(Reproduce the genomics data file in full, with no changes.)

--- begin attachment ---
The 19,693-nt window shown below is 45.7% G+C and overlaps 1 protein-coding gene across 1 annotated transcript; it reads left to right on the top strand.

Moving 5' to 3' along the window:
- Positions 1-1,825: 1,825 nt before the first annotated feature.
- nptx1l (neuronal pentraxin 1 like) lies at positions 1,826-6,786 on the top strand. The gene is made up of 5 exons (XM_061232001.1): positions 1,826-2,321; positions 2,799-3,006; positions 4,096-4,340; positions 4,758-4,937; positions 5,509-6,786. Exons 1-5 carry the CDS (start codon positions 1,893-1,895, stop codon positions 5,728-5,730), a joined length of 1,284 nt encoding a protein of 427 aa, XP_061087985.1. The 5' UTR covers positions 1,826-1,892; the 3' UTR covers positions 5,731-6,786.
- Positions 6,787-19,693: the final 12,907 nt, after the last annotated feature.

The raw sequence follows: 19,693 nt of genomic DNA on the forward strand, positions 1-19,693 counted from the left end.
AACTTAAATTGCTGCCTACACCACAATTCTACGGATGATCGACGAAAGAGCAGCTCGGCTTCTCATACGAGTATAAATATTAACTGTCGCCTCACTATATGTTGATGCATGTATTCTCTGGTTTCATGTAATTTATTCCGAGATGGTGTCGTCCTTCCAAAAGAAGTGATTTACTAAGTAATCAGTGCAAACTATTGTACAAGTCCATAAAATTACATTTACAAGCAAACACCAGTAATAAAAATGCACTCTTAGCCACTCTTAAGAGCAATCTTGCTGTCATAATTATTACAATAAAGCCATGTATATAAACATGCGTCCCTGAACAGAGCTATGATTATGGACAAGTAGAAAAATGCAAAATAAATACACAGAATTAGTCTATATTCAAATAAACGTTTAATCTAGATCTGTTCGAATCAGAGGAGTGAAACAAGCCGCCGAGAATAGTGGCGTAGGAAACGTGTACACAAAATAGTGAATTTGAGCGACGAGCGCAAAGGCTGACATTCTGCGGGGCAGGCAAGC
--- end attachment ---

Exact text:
The 19,693-nt window shown below is 45.7% G+C and overlaps 1 protein-coding gene across 1 annotated transcript; it reads left to right on the top strand.

Moving 5' to 3' along the window:
- Positions 1-1,825: 1,825 nt before the first annotated feature.
- nptx1l (neuronal pentraxin 1 like) lies at positions 1,826-6,786 on the top strand. The gene is made up of 5 exons (XM_061232001.1): positions 1,826-2,321; positions 2,799-3,006; positions 4,096-4,340; positions 4,758-4,937; positions 5,509-6,786. Exons 1-5 carry the CDS (start codon positions 1,893-1,895, stop codon positions 5,728-5,730), a joined length of 1,284 nt encoding a protein of 427 aa, XP_061087985.1. The 5' UTR covers positions 1,826-1,892; the 3' UTR covers positions 5,731-6,786.
- Positions 6,787-19,693: the final 12,907 nt, after the last annotated feature.

The raw sequence follows: 19,693 nt of genomic DNA on the forward strand, positions 1-19,693 counted from the left end.
AACTTAAATTGCTGCCTACACCACAATTCTACGGATGATCGACGAAAGAGCAGCTCGGCTTCTCATACGAGTATAAATATTAACTGTCGCCTCACTATATGTTGATGCATGTATTCTCTGGTTTCATGTAATTTATTCCGAGATGGTGTCGTCCTTCCAAAAGAAGTGATTTACTAAGTAATCAGTGCAAACTATTGTACAAGTCCATAAAATTACATTTACAAGCAAACACCAGTAATAAAAATGCACTCTTAGCCACTCTTAAGAGCAATCTTGCTGTCATAATTATTACAATAAAGCCATGTATATAAACATGCGTCCCTGAACAGAGCTATGATTATGGACAAGTAGAAAAATGCAAAATAAATACACAGAATTAGTCTATATTCAAATAAACGTTTAATCTAGATCTGTTCGAATCAGAGGAGTGAAACAAGCCGCCGAGAATAGTGGCGTAGGAAACGTGTACACAAAATAGTGAATTTGAGCGACGAGCGCAAAGGCTGACATTCTGCGGGGCAGGCAAGC